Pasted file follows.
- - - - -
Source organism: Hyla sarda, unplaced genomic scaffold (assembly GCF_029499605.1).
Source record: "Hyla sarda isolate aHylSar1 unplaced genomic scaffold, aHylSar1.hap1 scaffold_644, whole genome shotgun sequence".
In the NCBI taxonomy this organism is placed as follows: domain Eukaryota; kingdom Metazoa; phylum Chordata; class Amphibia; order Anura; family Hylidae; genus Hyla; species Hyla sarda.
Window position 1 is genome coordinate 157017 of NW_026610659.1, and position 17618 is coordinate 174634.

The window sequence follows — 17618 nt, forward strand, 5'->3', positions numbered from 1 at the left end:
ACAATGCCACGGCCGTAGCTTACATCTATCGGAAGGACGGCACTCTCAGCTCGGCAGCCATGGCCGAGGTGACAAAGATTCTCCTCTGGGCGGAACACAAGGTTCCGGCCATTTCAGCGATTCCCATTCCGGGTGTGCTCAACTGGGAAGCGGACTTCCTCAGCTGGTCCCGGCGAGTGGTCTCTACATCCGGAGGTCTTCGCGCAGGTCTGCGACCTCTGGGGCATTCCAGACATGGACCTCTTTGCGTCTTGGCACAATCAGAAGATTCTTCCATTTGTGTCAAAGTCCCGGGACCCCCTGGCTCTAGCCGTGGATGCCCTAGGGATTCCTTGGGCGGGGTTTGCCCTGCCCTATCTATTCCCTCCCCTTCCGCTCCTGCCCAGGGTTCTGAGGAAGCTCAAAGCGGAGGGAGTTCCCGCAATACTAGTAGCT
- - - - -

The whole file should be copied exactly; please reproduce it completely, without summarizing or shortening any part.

Source organism: Hyla sarda, unplaced genomic scaffold (assembly GCF_029499605.1).
Source record: "Hyla sarda isolate aHylSar1 unplaced genomic scaffold, aHylSar1.hap1 scaffold_644, whole genome shotgun sequence".
In the NCBI taxonomy this organism is placed as follows: domain Eukaryota; kingdom Metazoa; phylum Chordata; class Amphibia; order Anura; family Hylidae; genus Hyla; species Hyla sarda.
Window position 1 is genome coordinate 157017 of NW_026610659.1, and position 17618 is coordinate 174634.

The window sequence follows — 17618 nt, forward strand, 5'->3', positions numbered from 1 at the left end:
ACAATGCCACGGCCGTAGCTTACATCTATCGGAAGGACGGCACTCTCAGCTCGGCAGCCATGGCCGAGGTGACAAAGATTCTCCTCTGGGCGGAACACAAGGTTCCGGCCATTTCAGCGATTCCCATTCCGGGTGTGCTCAACTGGGAAGCGGACTTCCTCAGCTGGTCCCGGCGAGTGGTCTCTACATCCGGAGGTCTTCGCGCAGGTCTGCGACCTCTGGGGCATTCCAGACATGGACCTCTTTGCGTCTTGGCACAATCAGAAGATTCTTCCATTTGTGTCAAAGTCCCGGGACCCCCTGGCTCTAGCCGTGGATGCCCTAGGGATTCCTTGGGCGGGGTTTGCCCTGCCCTATCTATTCCCTCCCCTTCCGCTCCTGCCCAGGGTTCTGAGGAAGCTCAAAGCGGAGGGAGTTCCCGCAATACTAGTAGCT